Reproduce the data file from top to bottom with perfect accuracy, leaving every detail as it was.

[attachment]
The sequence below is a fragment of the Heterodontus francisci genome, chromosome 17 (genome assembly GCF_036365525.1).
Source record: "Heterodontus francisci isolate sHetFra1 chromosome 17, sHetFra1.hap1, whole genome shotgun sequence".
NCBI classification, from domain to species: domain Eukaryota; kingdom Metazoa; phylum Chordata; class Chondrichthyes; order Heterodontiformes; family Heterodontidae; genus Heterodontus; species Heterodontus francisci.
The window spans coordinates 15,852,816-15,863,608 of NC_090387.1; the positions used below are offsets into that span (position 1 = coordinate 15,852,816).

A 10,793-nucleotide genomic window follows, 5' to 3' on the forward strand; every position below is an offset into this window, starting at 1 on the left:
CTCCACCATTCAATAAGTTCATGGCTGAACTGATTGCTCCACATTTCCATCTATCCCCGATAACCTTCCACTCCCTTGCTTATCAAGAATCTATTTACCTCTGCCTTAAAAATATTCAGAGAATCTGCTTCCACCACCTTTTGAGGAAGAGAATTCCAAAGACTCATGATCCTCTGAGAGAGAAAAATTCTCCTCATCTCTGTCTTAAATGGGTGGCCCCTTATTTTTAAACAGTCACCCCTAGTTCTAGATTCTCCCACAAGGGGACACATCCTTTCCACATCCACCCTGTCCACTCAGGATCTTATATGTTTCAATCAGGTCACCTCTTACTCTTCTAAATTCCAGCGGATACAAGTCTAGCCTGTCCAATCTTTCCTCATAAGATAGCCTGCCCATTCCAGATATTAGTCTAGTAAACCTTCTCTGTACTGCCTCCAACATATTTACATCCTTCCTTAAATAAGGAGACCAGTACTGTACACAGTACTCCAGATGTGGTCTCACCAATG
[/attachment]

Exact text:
The sequence below is a fragment of the Heterodontus francisci genome, chromosome 17 (genome assembly GCF_036365525.1).
Source record: "Heterodontus francisci isolate sHetFra1 chromosome 17, sHetFra1.hap1, whole genome shotgun sequence".
NCBI classification, from domain to species: domain Eukaryota; kingdom Metazoa; phylum Chordata; class Chondrichthyes; order Heterodontiformes; family Heterodontidae; genus Heterodontus; species Heterodontus francisci.
The window spans coordinates 15,852,816-15,863,608 of NC_090387.1; the positions used below are offsets into that span (position 1 = coordinate 15,852,816).

A 10,793-nucleotide genomic window follows, 5' to 3' on the forward strand; every position below is an offset into this window, starting at 1 on the left:
CTCCACCATTCAATAAGTTCATGGCTGAACTGATTGCTCCACATTTCCATCTATCCCCGATAACCTTCCACTCCCTTGCTTATCAAGAATCTATTTACCTCTGCCTTAAAAATATTCAGAGAATCTGCTTCCACCACCTTTTGAGGAAGAGAATTCCAAAGACTCATGATCCTCTGAGAGAGAAAAATTCTCCTCATCTCTGTCTTAAATGGGTGGCCCCTTATTTTTAAACAGTCACCCCTAGTTCTAGATTCTCCCACAAGGGGACACATCCTTTCCACATCCACCCTGTCCACTCAGGATCTTATATGTTTCAATCAGGTCACCTCTTACTCTTCTAAATTCCAGCGGATACAAGTCTAGCCTGTCCAATCTTTCCTCATAAGATAGCCTGCCCATTCCAGATATTAGTCTAGTAAACCTTCTCTGTACTGCCTCCAACATATTTACATCCTTCCTTAAATAAGGAGACCAGTACTGTACACAGTACTCCAGATGTGGTCTCACCAATG